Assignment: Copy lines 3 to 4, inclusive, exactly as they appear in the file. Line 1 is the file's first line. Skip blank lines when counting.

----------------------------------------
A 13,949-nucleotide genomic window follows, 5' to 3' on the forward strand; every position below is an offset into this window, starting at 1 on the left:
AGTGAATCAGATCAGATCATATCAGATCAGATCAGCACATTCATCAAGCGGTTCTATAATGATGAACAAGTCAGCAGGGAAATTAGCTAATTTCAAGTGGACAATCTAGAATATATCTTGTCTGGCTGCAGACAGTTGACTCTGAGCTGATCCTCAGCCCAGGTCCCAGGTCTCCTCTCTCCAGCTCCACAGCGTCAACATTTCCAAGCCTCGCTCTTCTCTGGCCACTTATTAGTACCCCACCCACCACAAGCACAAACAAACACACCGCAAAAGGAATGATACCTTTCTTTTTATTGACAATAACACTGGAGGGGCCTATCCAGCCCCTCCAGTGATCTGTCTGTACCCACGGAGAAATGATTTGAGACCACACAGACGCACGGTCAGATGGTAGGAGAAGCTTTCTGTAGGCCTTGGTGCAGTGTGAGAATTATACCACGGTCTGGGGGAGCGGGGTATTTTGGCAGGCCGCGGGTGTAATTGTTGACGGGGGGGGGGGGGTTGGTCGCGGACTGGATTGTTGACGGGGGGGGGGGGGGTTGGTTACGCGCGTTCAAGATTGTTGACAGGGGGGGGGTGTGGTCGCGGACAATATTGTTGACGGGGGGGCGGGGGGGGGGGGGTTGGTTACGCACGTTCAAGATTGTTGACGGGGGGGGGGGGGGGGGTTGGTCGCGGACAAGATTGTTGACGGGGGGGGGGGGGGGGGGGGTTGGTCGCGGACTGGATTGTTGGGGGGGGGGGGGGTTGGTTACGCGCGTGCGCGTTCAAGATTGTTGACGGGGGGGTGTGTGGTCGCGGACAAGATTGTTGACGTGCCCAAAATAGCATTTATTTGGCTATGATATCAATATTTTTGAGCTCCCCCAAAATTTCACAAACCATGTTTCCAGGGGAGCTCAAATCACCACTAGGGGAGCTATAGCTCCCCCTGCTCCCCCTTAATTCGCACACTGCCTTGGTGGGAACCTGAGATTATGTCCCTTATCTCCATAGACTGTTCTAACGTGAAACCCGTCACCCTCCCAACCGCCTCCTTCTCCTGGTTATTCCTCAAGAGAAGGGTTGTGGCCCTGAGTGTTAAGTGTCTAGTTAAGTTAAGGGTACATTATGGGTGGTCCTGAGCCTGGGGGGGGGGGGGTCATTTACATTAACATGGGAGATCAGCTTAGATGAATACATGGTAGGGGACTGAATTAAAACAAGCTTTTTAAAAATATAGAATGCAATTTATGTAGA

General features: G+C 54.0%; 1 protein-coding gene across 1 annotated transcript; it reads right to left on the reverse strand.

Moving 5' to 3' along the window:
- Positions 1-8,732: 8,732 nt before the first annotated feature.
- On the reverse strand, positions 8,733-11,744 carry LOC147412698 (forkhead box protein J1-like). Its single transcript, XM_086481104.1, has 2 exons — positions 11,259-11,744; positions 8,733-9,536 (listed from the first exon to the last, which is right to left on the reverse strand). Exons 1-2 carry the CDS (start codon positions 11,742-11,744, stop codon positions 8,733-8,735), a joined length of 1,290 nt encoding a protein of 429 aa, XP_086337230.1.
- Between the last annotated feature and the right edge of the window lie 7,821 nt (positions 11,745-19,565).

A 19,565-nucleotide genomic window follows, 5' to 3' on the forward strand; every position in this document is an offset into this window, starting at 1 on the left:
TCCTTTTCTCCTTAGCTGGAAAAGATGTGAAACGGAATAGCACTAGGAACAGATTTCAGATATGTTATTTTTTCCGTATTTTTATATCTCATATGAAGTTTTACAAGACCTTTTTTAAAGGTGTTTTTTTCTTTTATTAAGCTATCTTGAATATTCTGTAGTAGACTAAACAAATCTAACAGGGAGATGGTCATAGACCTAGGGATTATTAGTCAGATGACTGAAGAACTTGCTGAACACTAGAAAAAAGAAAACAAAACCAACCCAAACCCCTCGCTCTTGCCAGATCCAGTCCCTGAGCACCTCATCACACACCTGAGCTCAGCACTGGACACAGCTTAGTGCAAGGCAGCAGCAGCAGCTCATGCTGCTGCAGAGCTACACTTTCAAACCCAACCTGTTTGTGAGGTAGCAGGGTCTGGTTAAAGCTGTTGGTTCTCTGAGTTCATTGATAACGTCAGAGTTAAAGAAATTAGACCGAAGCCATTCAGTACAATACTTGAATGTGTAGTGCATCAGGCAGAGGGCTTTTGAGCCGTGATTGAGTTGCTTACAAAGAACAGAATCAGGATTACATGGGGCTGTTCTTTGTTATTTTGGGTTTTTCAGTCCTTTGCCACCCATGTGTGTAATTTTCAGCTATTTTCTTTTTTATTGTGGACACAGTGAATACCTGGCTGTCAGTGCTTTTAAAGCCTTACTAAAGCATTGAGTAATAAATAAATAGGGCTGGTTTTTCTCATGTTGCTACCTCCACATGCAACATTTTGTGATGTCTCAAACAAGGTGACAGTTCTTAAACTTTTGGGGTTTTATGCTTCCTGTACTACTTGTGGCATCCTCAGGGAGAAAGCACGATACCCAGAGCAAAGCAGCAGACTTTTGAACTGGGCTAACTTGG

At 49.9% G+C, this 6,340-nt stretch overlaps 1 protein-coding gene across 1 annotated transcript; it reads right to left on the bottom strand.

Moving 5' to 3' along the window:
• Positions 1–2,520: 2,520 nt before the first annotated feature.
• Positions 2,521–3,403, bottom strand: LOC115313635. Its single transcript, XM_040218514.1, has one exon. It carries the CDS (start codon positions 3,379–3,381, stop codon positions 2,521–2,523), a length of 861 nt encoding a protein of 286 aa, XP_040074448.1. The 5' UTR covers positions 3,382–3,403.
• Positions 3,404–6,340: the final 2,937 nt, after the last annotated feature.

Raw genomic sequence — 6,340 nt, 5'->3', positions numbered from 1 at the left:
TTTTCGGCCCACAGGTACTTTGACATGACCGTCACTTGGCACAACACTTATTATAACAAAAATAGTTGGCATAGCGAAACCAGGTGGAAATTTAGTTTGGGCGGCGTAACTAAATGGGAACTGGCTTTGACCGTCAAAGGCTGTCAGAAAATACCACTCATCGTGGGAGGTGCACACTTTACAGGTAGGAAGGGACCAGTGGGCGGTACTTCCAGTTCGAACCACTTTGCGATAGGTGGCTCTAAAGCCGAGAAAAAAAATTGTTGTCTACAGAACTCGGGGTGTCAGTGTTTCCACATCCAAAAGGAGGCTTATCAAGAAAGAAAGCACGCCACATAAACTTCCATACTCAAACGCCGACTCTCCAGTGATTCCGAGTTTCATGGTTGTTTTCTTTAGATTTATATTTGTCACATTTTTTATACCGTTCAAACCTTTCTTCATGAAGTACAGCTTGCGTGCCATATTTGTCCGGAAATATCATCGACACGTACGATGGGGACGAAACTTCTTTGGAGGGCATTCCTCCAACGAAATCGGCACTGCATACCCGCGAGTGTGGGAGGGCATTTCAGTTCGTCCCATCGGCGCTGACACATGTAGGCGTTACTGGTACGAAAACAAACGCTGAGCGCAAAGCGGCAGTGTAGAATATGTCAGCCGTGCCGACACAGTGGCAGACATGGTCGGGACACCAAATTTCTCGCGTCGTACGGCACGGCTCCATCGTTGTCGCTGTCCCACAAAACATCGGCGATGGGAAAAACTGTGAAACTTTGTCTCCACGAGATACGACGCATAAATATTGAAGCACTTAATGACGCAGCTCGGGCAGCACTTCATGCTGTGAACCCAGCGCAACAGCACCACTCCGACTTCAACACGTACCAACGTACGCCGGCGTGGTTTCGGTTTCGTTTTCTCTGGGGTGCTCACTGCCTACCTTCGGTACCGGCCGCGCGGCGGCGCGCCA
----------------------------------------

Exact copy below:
General features: G+C 54.0%; 1 protein-coding gene across 1 annotated transcript; it reads right to left on the reverse strand.

Moving 5' to 3' along the window: